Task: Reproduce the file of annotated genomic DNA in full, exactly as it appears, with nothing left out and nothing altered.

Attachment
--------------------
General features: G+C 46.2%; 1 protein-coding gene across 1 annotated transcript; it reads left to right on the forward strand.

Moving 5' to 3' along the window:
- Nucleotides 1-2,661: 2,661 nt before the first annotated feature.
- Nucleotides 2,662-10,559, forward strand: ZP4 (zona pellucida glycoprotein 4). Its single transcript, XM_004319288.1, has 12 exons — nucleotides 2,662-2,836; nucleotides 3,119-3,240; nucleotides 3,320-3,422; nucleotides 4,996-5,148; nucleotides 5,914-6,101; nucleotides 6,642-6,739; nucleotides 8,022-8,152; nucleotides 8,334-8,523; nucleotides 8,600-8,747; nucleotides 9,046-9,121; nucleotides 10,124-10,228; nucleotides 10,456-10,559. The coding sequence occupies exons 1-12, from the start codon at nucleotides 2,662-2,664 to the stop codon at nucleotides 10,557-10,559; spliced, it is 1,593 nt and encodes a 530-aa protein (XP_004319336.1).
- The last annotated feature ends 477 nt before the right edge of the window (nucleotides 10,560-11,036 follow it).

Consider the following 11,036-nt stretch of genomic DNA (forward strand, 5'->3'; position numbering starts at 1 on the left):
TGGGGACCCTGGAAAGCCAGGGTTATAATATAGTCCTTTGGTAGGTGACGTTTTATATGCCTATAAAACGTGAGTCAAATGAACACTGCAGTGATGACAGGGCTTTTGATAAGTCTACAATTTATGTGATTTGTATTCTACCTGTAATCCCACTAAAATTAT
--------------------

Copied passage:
General features: G+C 46.2%; 1 protein-coding gene across 1 annotated transcript; it reads left to right on the forward strand.

Moving 5' to 3' along the window:
- Nucleotides 1-2,661: 2,661 nt before the first annotated feature.
- Nucleotides 2,662-10,559, forward strand: ZP4 (zona pellucida glycoprotein 4). Its single transcript, XM_004319288.1, has 12 exons — nucleotides 2,662-2,836; nucleotides 3,119-3,240; nucleotides 3,320-3,422; nucleotides 4,996-5,148; nucleotides 5,914-6,101; nucleotides 6,642-6,739; nucleotides 8,022-8,152; nucleotides 8,334-8,523; nucleotides 8,600-8,747; nucleotides 9,046-9,121; nucleotides 10,124-10,228; nucleotides 10,456-10,559. The coding sequence occupies exons 1-12, from the start codon at nucleotides 2,662-2,664 to the stop codon at nucleotides 10,557-10,559; spliced, it is 1,593 nt and encodes a 530-aa protein (XP_004319336.1).
- The last annotated feature ends 477 nt before the right edge of the window (nucleotides 10,560-11,036 follow it).

Consider the following 11,036-nt stretch of genomic DNA (forward strand, 5'->3'; position numbering starts at 1 on the left):
TGGGGACCCTGGAAAGCCAGGGTTATAATATAGTCCTTTGGTAGGTGACGTTTTATATGCCTATAAAACGTGAGTCAAATGAACACTGCAGTGATGACAGGGCTTTTGATAAGTCTACAATTTATGTGATTTGTATTCTACCTGTAATCCCACTAAAATTAT